On Thu, Jan 16, 2014 at 11:53 AM, meekerdb <meeke...@verizon.net> wrote:

>  On 1/15/2014 11:42 PM, Jason Resch wrote:
> On Thu, Jan 16, 2014 at 12:58 AM, meekerdb <meeke...@verizon.net> wrote:
>>  On 1/15/2014 7:05 PM, Jason Resch wrote:
>> Hyper determinism makes little sense as a serious theory to me. Why
>> should particle properties conform to what a computer's random number
>> generator outputs, and then the digits of Pi, and then the binary expansion
>> of the square root of 2, all variously as the experimenters change the
>> knobs as to what determines the spin axis of the lepton their analyzer
>> measures. Are radioactive decays of particles really such things that are
>> governed by the behavior of a selected random source, or alternately, are
>> they really such things that govern what the digits of Pi or the square
>> root of 2 are?
>>  They are all part of the same reality.
>  Are they? Aren't numbers like Pi and sqrt(2) beyond the reality of QM,
> or rather, more fundamental than it? The moment you admit numbers like Pi
> into your reality, you get much more than just QM.
> Of course QM is just a model of how we think the world works...like
> arithmetic is a model of countable things.  Neither one is *reality*.
>> You assume its the experimental choice of measurement that determines the
>> particles response, but I think the picture is supposed to be that both the
>> particle in the experiment and the particles making up the experimenter are
>> determined by the same laws.
>  So how, when using the digits of Pi to decide whether to measure the
> x-axis, or the y-axis, does the particle (when it decays), know to have
> both electron and positron agree measured on some axis, when that axis is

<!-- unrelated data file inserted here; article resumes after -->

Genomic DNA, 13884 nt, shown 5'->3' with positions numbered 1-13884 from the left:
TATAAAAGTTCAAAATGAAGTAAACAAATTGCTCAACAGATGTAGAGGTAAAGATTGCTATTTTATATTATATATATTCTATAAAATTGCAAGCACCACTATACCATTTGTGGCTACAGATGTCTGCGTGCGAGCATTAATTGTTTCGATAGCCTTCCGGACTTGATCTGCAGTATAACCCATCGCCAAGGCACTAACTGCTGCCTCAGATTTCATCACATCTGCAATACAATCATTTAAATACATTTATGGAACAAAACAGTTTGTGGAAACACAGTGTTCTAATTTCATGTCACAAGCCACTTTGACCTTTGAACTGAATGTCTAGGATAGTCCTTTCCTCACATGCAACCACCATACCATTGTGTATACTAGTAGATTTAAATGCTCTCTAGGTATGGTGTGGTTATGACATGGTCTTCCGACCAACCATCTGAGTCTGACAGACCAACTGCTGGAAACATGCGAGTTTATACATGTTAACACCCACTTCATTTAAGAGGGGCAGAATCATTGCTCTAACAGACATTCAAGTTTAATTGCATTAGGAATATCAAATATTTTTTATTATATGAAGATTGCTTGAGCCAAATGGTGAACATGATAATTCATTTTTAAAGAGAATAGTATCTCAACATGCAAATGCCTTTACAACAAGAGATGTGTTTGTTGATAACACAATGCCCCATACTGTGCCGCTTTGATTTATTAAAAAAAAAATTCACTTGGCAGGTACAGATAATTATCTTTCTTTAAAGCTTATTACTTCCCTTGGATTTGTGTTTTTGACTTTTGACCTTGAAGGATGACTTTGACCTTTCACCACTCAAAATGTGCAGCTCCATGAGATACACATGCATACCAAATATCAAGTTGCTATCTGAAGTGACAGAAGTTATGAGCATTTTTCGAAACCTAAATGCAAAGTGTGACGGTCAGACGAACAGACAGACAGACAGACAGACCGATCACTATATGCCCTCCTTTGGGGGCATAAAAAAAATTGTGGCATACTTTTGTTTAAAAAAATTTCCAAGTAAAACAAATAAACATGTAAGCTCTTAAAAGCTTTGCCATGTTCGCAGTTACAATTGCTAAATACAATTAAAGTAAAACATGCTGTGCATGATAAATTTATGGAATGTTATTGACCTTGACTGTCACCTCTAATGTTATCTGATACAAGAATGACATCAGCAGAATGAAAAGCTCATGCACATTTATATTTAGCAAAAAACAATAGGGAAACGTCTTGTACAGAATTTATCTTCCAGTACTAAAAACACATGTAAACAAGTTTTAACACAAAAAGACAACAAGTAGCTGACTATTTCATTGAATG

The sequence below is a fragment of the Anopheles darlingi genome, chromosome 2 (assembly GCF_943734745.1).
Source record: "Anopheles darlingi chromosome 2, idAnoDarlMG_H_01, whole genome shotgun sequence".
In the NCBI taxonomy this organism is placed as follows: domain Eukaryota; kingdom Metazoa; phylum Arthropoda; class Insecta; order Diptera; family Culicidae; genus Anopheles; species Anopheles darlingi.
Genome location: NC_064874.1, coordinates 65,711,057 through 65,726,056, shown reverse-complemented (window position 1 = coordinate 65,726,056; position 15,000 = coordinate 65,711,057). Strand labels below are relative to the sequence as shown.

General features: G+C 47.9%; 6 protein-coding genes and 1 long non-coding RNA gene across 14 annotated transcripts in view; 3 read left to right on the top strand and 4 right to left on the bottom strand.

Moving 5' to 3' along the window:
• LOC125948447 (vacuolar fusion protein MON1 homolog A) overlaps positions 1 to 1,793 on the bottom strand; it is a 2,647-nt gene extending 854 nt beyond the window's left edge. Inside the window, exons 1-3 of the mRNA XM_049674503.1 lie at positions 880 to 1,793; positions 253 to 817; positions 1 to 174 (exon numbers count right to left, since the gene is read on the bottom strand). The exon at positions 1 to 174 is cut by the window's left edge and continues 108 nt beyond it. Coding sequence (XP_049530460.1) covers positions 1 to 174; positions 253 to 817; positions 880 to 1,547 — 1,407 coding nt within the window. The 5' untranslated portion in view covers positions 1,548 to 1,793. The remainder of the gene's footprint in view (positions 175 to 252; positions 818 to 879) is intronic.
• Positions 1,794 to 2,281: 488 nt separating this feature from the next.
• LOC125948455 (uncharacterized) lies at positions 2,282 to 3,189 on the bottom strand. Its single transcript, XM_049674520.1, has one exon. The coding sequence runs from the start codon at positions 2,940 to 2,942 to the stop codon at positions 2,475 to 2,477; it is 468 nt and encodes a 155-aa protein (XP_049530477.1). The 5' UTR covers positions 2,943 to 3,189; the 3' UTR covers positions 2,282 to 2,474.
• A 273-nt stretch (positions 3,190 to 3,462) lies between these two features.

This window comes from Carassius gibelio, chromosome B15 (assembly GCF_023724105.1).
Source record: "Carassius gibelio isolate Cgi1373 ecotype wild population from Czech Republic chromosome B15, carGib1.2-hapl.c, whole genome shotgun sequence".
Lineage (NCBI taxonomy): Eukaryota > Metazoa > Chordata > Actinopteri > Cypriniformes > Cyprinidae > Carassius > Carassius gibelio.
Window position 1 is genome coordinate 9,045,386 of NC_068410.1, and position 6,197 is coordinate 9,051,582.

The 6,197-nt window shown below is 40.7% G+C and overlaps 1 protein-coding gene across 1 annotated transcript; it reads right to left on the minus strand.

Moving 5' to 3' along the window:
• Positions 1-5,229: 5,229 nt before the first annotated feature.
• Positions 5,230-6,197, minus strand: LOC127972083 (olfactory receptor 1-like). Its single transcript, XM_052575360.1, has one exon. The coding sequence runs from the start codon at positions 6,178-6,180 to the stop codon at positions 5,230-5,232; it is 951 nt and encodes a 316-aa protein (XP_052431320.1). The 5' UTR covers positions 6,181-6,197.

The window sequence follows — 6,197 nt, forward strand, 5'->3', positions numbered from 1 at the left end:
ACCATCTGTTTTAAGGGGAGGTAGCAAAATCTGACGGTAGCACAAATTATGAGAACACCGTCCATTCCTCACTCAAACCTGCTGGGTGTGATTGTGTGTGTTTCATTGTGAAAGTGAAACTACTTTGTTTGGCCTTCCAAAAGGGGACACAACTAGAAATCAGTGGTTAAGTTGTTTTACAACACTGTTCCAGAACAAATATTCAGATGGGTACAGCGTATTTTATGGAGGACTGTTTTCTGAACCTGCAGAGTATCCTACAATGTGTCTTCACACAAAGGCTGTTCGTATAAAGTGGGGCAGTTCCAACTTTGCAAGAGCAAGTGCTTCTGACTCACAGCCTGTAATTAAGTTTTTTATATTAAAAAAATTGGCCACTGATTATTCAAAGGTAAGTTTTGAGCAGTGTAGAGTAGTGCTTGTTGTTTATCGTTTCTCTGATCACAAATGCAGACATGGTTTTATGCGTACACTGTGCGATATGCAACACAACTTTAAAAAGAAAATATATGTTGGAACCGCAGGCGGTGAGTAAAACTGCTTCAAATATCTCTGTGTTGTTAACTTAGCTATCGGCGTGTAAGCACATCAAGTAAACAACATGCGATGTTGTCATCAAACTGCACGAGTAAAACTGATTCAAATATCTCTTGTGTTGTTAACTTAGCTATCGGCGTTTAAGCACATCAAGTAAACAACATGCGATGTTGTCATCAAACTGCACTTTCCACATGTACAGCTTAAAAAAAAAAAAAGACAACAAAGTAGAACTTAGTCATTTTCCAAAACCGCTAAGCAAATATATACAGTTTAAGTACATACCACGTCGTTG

> determined by some relation between a circle and its diameter? Here the
> laws involved seemed to go beyond physical laws, it introduces
> "mathematical laws", which can selectively be made to control/guide
> physics..
> They only 'seem to' because you neglect the fact that in the experiment
> you don't use the digits of pi from Platonia, you use their physical
> instantiation as calculated in the registers of a computer or written ink
> on a page.

And what is the physical link between the computer's registers and the
radioactive decay? What keeps it from breaking down in the next moment?

If all that information has to be assumed at the start, there's no reason
an equally big description would be any less likely, and thus there is no
reason it shouldn't diverge from our expectations in the next second.

(Also, I would say they do come from Platonia, in that the platonic
properties of Pi (which the computer is inspecting and reporting) prevents
the computer from outputting the digits of some other number. Consider that
the numbers of Pi go on forever and have an infinite expansion, but there
is no physical way to realize that expansion. In that sense, the digits of
Pi transcends our own physics and must be outside/beyond it.)


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